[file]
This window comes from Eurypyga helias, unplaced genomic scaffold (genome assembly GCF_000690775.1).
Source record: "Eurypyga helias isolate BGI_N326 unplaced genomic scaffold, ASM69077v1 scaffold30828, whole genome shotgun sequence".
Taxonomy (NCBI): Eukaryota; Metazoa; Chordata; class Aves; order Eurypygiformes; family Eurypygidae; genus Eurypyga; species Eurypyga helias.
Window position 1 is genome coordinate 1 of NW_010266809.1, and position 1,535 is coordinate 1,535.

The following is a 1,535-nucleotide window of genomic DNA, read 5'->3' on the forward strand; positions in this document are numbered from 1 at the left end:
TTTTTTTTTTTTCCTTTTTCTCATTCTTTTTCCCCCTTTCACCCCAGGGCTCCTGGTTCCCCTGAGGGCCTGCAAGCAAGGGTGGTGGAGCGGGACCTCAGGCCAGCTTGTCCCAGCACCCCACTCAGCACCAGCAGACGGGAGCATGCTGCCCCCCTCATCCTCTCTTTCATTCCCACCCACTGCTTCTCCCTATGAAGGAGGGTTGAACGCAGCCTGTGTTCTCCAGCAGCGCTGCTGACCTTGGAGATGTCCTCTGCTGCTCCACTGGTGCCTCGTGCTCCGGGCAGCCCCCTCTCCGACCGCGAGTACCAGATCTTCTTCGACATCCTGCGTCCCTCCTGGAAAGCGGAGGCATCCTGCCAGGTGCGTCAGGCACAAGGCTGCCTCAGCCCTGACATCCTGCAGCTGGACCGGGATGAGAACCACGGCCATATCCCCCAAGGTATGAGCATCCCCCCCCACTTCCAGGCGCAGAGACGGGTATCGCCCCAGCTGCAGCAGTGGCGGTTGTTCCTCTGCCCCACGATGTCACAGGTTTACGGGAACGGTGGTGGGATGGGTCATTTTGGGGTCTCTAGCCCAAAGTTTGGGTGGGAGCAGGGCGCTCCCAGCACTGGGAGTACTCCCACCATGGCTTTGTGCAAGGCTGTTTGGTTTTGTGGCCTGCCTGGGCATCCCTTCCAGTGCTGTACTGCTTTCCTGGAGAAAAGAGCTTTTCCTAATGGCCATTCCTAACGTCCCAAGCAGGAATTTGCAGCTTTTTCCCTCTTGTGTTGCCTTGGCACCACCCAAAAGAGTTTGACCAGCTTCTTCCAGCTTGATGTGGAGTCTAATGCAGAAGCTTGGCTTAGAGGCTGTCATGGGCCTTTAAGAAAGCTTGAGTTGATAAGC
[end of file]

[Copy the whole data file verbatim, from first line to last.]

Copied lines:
This window comes from Eurypyga helias, unplaced genomic scaffold (genome assembly GCF_000690775.1).
Source record: "Eurypyga helias isolate BGI_N326 unplaced genomic scaffold, ASM69077v1 scaffold30828, whole genome shotgun sequence".
Taxonomy (NCBI): Eukaryota; Metazoa; Chordata; class Aves; order Eurypygiformes; family Eurypygidae; genus Eurypyga; species Eurypyga helias.
Window position 1 is genome coordinate 1 of NW_010266809.1, and position 1,535 is coordinate 1,535.

The following is a 1,535-nucleotide window of genomic DNA, read 5'->3' on the forward strand; positions in this document are numbered from 1 at the left end:
TTTTTTTTTTTTCCTTTTTCTCATTCTTTTTCCCCCTTTCACCCCAGGGCTCCTGGTTCCCCTGAGGGCCTGCAAGCAAGGGTGGTGGAGCGGGACCTCAGGCCAGCTTGTCCCAGCACCCCACTCAGCACCAGCAGACGGGAGCATGCTGCCCCCCTCATCCTCTCTTTCATTCCCACCCACTGCTTCTCCCTATGAAGGAGGGTTGAACGCAGCCTGTGTTCTCCAGCAGCGCTGCTGACCTTGGAGATGTCCTCTGCTGCTCCACTGGTGCCTCGTGCTCCGGGCAGCCCCCTCTCCGACCGCGAGTACCAGATCTTCTTCGACATCCTGCGTCCCTCCTGGAAAGCGGAGGCATCCTGCCAGGTGCGTCAGGCACAAGGCTGCCTCAGCCCTGACATCCTGCAGCTGGACCGGGATGAGAACCACGGCCATATCCCCCAAGGTATGAGCATCCCCCCCCACTTCCAGGCGCAGAGACGGGTATCGCCCCAGCTGCAGCAGTGGCGGTTGTTCCTCTGCCCCACGATGTCACAGGTTTACGGGAACGGTGGTGGGATGGGTCATTTTGGGGTCTCTAGCCCAAAGTTTGGGTGGGAGCAGGGCGCTCCCAGCACTGGGAGTACTCCCACCATGGCTTTGTGCAAGGCTGTTTGGTTTTGTGGCCTGCCTGGGCATCCCTTCCAGTGCTGTACTGCTTTCCTGGAGAAAAGAGCTTTTCCTAATGGCCATTCCTAACGTCCCAAGCAGGAATTTGCAGCTTTTTCCCTCTTGTGTTGCCTTGGCACCACCCAAAAGAGTTTGACCAGCTTCTTCCAGCTTGATGTGGAGTCTAATGCAGAAGCTTGGCTTAGAGGCTGTCATGGGCCTTTAAGAAAGCTTGAGTTGATAAGC